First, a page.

Light Bulbs

Ylli

Joined Nov 13, 2015
1,061
Not to confuse you, but if you are concerned about the bulbs ability to show true colors, then check the spec for CRI (color rendering index). Look for a bulb with a CRI of 90 or more.
 

Ya’akov

Joined Jan 27, 2019
6,856
Would an Incandescent Bulb at 2,500 k be more Yellow and Darker to the Eye?
It would be more yellow but how dark it is will depend on its output not color temperature. It will affect colors in such a way as to make fewer distinguishable so that might appear to be a sort of "darker".
 

crutschow

Joined Mar 14, 2008
31,128
Halogen incandescent lights run at a sufficiently high temperature that they give off enough UV light so the fixtures they are in often have a glass plano lens to filter the UV.
 

BobTPH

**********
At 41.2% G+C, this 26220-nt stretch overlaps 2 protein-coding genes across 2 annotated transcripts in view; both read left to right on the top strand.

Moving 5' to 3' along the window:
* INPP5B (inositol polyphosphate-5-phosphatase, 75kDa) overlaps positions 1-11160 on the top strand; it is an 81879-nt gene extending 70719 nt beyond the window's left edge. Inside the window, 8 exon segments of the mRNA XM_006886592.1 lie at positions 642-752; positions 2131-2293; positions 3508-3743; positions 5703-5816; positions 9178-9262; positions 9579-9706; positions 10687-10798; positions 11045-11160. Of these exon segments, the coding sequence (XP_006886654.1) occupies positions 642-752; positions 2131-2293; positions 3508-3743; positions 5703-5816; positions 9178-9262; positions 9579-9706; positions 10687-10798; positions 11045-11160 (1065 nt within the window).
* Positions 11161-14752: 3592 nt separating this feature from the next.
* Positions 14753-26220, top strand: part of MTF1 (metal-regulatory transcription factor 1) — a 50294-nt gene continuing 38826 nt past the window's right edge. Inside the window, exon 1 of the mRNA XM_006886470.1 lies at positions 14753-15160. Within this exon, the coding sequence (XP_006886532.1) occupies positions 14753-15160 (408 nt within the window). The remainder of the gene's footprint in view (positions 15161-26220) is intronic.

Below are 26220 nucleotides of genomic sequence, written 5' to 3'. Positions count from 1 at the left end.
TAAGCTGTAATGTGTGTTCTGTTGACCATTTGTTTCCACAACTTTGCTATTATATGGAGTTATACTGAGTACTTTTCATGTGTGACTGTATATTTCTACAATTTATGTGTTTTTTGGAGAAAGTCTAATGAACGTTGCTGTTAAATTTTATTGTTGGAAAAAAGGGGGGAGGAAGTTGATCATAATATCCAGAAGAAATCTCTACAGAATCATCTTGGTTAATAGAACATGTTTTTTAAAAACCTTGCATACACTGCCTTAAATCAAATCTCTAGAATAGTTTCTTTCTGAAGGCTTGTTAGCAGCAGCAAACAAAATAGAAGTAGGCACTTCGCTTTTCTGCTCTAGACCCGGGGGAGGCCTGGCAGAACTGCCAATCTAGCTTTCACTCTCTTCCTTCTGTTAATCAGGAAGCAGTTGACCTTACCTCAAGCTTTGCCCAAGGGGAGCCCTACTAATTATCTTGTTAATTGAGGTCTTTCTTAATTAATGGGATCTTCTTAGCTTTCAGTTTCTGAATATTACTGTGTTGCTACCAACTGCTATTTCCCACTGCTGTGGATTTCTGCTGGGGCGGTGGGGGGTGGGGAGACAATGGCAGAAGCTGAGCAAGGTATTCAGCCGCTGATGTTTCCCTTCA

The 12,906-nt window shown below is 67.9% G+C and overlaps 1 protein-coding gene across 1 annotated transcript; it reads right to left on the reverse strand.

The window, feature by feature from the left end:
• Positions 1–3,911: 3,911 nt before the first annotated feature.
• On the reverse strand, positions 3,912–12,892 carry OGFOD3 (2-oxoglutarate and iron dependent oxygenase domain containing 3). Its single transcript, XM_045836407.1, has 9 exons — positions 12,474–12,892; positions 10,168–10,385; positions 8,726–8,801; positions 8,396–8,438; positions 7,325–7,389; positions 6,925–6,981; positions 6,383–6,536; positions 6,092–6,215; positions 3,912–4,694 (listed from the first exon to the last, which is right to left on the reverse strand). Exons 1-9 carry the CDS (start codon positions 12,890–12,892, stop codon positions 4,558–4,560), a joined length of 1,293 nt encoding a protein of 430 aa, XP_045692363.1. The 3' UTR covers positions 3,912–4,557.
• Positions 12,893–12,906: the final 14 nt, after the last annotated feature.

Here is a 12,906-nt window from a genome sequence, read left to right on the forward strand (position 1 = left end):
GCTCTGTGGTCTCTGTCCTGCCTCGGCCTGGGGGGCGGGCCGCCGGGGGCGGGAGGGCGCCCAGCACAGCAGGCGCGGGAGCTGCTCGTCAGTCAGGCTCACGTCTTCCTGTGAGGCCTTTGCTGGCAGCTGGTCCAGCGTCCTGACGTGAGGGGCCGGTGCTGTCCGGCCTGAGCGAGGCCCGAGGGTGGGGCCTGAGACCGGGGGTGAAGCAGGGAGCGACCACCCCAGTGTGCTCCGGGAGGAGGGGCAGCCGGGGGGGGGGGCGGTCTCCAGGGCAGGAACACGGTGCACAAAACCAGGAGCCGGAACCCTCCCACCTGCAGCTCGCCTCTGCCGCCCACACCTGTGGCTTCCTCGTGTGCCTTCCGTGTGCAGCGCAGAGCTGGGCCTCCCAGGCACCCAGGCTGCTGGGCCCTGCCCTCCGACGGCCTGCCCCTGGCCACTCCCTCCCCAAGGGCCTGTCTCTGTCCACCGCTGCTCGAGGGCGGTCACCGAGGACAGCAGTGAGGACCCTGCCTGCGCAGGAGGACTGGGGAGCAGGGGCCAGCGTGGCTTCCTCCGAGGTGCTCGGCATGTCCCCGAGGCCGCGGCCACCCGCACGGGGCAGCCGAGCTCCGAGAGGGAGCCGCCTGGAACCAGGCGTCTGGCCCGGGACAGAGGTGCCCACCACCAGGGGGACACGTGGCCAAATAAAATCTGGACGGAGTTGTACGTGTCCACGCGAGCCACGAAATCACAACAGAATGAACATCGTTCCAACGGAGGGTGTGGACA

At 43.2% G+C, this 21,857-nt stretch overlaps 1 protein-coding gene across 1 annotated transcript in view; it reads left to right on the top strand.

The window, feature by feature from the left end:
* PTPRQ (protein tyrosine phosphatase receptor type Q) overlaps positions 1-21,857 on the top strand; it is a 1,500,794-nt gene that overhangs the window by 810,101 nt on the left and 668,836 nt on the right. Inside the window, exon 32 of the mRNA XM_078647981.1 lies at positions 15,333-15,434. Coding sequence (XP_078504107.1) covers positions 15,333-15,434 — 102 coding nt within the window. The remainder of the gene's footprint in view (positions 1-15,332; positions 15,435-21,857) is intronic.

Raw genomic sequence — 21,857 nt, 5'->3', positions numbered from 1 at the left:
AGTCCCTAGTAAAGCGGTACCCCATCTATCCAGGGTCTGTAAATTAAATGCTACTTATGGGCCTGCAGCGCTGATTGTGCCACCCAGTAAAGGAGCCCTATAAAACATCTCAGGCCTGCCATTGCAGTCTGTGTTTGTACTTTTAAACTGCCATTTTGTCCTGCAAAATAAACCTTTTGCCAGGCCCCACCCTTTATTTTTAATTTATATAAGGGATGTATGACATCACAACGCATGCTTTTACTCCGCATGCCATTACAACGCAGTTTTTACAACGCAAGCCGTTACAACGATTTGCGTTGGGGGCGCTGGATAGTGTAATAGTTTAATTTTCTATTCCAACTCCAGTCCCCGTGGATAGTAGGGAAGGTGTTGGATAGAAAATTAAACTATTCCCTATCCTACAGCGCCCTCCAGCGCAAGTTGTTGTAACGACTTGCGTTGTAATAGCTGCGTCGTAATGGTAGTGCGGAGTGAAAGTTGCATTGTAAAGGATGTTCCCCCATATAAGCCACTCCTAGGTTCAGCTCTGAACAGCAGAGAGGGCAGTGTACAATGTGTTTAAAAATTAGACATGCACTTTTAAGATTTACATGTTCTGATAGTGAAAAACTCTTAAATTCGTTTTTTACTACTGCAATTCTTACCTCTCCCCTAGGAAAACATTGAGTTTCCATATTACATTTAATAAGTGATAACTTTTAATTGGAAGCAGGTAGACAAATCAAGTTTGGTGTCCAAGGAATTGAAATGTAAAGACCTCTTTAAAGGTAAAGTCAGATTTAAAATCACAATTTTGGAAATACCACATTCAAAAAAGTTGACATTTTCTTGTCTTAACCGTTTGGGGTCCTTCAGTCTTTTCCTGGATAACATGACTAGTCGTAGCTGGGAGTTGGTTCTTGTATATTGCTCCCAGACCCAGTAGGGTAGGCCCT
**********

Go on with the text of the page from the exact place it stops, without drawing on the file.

Joined Jun 5, 2013
6,080
Like Kodachrome, 5000K bulbs “give us the nice bright colors.” Anything containing blues will look far brighter than with a warm light.
 

Bordodynov

Joined May 20, 2015
3,025
An incandescent bulb like the sun gives a uniform spectrum, while LEDs can have a highly irregular spectrum, which distorts the colors. Halogen lamps have an optimal spectrum. They are more efficient than ordinary incandescent bulbs. If you want to preserve your eyesight, do not use LED bulbs.
 

Ian0

Joined Aug 7, 2020
6,713
LED lamps consist of a blue LED and yellow phosphor. More phosphor = less blue, more yellow = lower colour temperature. As the conversion of blue light to yellow light via the phosphor is not perfectly efficient, lower colour temperature = lower efficiency.
Green tends to be missing, unless you get an LED with 90% CRI, which has better phosphor.
LED efficiency falls with increasing temperature, phosphor efficiency increases.
 
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